Allen Bradley PLCs: Types & Applications

Explore key differences & uses of Micro800, CompactLogix, and ControlLogix PLCs.
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Hello and welcome to another article from RealPars, the world's largest online learning platform for cutting-edge industrial technologies.

In today’s article, I will explain the main types of Allen Bradley PLC that are available to use in your applications.

When starting a new project or choosing a platform to learn PLC programming with, it can be a lot of work to know what type of PLC to select.

There are many different manufacturers to choose from and each manufacturer sells different families of PLCs to serve different markets and applications.

To make PLC selection easier for you, this article will provide an overview of the different PLC families sold by Rockwell Automation under the Allen Bradley brand.

By the end of the article, you will know what applications each PLC family is suitable for and understand the positioning of the Allen Bradley PLCs relative to each other.

Let’s start by talking about Allen Bradley Micro800 PLCs.

Micro800 PLCs

The Micro800 PLC family is Allen-Bradley’s entry-level range of PLCs.

These are low-cost PLCs that are mostly used for small, standalone machines. Micro800 PLCs have limited functionality to meet the needs of simple applications.

Micro800 PLCs can be extended with plug-in modules that add extra IO, communication options, or functionality to a controller.

Since Micro800 hardware is very affordable and the programming software, Connected Components Workbench, is available to download and use for free, Micro800 PLCs are great to learn PLC programming with.

Micro800 PLCs

If you are interested in learning how to program PLCs without spending any money on hardware and software, then I recommend that you check out PLC Programming from Scratch, RealPars’ series of courses that teaches you PLC programming with Micro800 PLCs.

The first course in that series is linked here.

CompactLogix PLCs

CompactLogix PLCs are Allen Bradley’s mid-range PLC system.

In general, CompactLogix PLCs have higher performance than Micro800 PLCs. Not only do they tend to have faster scan times and more configuration options, but CompactLogix PLCs can control more devices making it easier to control complex machines and small processes.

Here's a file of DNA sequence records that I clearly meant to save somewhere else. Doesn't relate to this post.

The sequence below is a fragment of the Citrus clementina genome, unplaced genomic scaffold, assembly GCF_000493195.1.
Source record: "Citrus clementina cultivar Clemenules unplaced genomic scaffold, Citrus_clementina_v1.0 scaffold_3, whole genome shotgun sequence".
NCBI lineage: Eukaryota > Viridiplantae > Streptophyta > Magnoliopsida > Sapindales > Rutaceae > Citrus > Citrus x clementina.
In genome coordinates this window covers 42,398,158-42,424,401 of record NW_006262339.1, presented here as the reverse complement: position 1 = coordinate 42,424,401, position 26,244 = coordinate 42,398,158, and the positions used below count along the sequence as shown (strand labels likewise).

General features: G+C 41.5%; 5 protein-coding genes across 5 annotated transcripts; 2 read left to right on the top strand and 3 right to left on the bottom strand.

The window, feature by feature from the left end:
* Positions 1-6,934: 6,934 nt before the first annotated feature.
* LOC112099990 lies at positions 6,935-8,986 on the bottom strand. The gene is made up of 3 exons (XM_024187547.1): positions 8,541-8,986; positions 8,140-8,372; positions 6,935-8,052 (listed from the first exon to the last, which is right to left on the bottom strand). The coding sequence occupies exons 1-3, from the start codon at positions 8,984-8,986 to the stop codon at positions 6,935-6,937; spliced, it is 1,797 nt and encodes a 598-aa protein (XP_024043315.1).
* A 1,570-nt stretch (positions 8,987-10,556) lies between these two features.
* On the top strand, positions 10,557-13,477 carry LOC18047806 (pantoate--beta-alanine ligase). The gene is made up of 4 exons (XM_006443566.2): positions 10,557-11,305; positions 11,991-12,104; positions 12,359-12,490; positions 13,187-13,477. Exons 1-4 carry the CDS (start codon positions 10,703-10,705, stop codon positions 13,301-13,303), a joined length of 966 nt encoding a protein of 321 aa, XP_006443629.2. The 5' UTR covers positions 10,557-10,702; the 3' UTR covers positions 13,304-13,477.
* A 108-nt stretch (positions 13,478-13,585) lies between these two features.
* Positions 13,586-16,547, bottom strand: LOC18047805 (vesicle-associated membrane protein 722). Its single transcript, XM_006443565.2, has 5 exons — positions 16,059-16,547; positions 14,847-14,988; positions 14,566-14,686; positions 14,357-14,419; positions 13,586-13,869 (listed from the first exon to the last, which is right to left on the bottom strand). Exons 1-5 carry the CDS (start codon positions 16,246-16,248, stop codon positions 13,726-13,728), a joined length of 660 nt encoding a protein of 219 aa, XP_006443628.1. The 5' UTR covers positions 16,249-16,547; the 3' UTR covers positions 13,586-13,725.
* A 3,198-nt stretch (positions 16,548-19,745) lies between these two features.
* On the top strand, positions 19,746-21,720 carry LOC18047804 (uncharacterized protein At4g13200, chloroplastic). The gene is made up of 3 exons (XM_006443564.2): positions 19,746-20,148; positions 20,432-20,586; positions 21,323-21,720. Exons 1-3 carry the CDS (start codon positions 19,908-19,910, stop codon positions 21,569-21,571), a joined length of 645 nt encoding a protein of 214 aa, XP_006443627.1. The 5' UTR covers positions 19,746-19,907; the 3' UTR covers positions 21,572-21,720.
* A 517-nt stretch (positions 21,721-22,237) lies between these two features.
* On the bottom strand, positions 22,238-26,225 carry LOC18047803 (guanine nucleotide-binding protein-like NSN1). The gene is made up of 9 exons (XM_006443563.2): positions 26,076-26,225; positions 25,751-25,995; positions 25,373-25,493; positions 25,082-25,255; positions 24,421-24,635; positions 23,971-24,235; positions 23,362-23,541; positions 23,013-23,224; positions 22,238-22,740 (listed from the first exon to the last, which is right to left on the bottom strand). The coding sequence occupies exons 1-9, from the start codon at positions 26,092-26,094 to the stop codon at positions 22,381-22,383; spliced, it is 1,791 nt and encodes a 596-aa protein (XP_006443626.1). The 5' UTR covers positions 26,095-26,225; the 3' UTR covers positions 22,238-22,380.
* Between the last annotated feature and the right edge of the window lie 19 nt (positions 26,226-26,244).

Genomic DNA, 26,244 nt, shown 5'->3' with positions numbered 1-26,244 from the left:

CompactLogix PLCs vs. Micro800 PLCs

For applications that require high I/O counts, motion control, many variable frequency drives, or integrated safety, you should consider using a CompactLogix PLC.

ControlLogix PLCs

ControlLogix PLCs are Allen-Bradley’s flagship range of PLCs.

In general, ControlLogix PLCs are the most advanced and powerful Allen-Bradley PLCs available to buy. These PLCs are typically used to control full production or packaging lines and large processes.

ControlLogix PLCs generally have lower scan times, support for higher IO counts, and the ability to integrate more devices.

They also support advanced functionality that is not available in Micro800 and CompactLogix PLCs such as redundancy, where a process can continue running even if one device faults, and more communication options such as HART, which is a communication protocol commonly used in the process industry.

ControlLogix PLCs

Software

ControlLogix and CompactLogix PLCs are both programmed using Studio 5000 Logix Designer.

Unlike Connected Components Workbench, Studio 5000 Logix Designer is not free. But like with many things in life, you get what you pay for and Studio 5000 Logix Designer is packed with advanced features that are not included with Connected Components Workbench to help you be a more productive programmer.

If you are interested in learning how to program CompactLogix and ControlLogix PLCs with Studio 5000 Logix Designer, then check out Learn Logix, RealPars’ skill path that teaches you everything you need to know to be a confident, competent PLC programmer with Studio 5000 Logix Designer.

The first course in the learning path is linked here.

Wrap-Up

In this article, you learned what the main Allen Bradley PLC families are and what applications each PLC family is suited for.

Regardless of what Allen Bradley PLC you select for a project or to learn PLC programming with, RealPars has courses to teach you the skills that you need to know in order to succeed as an automation professional.

If you want to learn more about programming any of these PLC families, use this link to get more information about our Allen Bradley programming courses.

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